All About Cost of Living & How It’s Calculated
Cost of living is an unofficial measurement of how much money you have to spend to buy the goods and services you need depending on where you live. It varies from town to town, city to city, state to state and country to country, but one thing never changes. A place’s cost of living will determine whether or not you can afford to move there or even vacation there for any length of time. It will have the last say on if, when and where you can retire and how you’ll budget your money along the way. When the cost of living increases but your income does not, tough choices are on the horizon.
If you move from Philadelphia, Pennsylvania, to Philadelphia, Mississippi, you might find that you can save more money every month without downsizing your lifestyle. Migrate in the other direction, and you’ll quickly learn that your new city requires a whole lot of sacrifices and compromises just to get by on the same salary.
What Does It Cost To Live an Average Life?
Everyone knows that average people in New York City live in comically small apartments with exorbitant rents that could easily satisfy the mortgage for a roomy house somewhere cheaper. Housing is an important part of the cost of living, but that’s just one piece of a much larger puzzle. The cost of living includes all the things that the average person has to spend money on to maintain an average lifestyle in a certain place. That includes the cost of things like:
- Other necessities
- Energy and utilities
- Child care
- Entertainment and recreation
Those are broad categories that can all be dissected on a more granular level. Transportation, for example, might include the average cost of gas, public transit like buses and trains, car insurance and vehicle registration fees.
Indexes Compare Living Costs and Measure How They Change
Indexes show how the cost of living changes from one city, region, state or country to the next. They also reveal how the cost of living changes over time. To make one-to-one comparisons possible, indexes use a standard baseline, usually represented by the number 100, as a neutral point.
You’ll see the national average as the baseline in a lot of domestic cost-of-living indexes. International indexes often use New York City as the 100 standard. Either way, the end result is the same. A place that scores 115 is 15% more expensive than the baseline. The cost of living is 20% lower in a place that scores 80.
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There Is No Official Index, But the CPI Is the Barometer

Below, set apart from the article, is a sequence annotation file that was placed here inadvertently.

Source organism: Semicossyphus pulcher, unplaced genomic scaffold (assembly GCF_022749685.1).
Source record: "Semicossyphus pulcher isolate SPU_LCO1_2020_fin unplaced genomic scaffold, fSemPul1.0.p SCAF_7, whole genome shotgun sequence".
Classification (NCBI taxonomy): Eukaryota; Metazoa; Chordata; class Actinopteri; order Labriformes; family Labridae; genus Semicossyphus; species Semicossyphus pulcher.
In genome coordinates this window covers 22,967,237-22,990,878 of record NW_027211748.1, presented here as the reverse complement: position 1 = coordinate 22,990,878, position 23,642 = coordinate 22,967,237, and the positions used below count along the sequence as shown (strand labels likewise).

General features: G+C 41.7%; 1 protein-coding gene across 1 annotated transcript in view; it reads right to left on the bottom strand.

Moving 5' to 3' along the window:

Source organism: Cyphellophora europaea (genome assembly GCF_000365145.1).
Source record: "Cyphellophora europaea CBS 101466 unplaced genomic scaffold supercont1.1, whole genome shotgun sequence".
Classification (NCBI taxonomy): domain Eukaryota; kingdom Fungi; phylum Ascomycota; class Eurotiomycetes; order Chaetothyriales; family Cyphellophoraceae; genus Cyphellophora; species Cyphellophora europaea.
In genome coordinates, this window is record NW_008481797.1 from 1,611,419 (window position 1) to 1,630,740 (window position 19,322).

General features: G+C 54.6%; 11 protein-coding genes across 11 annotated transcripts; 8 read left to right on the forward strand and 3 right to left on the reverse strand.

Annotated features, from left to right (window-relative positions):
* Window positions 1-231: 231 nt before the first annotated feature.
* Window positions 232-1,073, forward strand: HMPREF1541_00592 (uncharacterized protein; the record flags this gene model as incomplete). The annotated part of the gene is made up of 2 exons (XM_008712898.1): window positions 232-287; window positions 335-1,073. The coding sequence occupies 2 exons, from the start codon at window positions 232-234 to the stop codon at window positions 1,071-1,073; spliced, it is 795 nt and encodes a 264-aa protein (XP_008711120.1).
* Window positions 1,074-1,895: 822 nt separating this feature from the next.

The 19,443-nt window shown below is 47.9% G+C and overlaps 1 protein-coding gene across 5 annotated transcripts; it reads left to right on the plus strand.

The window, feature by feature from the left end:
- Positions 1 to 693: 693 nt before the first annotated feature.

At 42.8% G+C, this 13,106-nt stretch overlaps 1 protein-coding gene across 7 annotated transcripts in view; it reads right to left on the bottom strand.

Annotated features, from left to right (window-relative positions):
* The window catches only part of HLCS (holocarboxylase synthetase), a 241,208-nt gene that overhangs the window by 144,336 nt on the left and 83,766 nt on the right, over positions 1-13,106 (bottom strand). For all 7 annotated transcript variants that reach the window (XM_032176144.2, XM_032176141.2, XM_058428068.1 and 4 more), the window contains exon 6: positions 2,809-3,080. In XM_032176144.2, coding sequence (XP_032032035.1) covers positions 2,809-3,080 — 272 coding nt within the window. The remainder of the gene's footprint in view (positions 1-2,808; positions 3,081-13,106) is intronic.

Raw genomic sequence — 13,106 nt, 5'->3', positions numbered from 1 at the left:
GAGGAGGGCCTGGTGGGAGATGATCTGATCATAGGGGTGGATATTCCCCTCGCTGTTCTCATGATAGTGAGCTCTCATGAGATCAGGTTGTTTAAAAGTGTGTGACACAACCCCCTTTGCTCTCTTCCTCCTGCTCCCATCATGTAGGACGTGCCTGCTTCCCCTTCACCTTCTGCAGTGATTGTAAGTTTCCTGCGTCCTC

The U.S. government does not publish an official cost-of-living index, but it does publish the Consumer Price Index. One of the most important and closely watched economic indicators, the CPI measures how the cost of specific goods and services changes over time. Economists use it to measure inflation, but since the CPI tracks location-specific price changes in all the things that average people have to buy on a regular basis, the CPI is also the source of cost-of-living data.
So, Where Do I Find the Cost of Living Index?
Several reputable agencies and organizations publish their own cost-of-living indexes based on the CPI and other data, including:
- The Economic Policy Institute: EPI provides up-to-date cost-of-living data for all counties and metro areas in the United States. Its Family Budget Calculator is a helpful tool that reveals community-specific costs for 10 different family types.
- ACCRA Cost of Living Index: This report is published quarterly by the American Chamber of Commerce Researchers Association and the Council for Community and Economic Research.
- The Social Security Administration’s COLA: The SSA makes changes to retiree benefits every year based on inflation, which shows how fast the cost of goods and services is rising. That makes the SSA’s annual Cost-of-Living Adjustment (COLA) an excellent indicator of changes in the national cost of living.
- EIU Global Liveability Index: The most prominent international cost-of-living index is the Economist Intelligence Unit’s annual Global Liveability Index, which wasn’t published in 2020 due to the pandemic.
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Last updated: May 3, 2021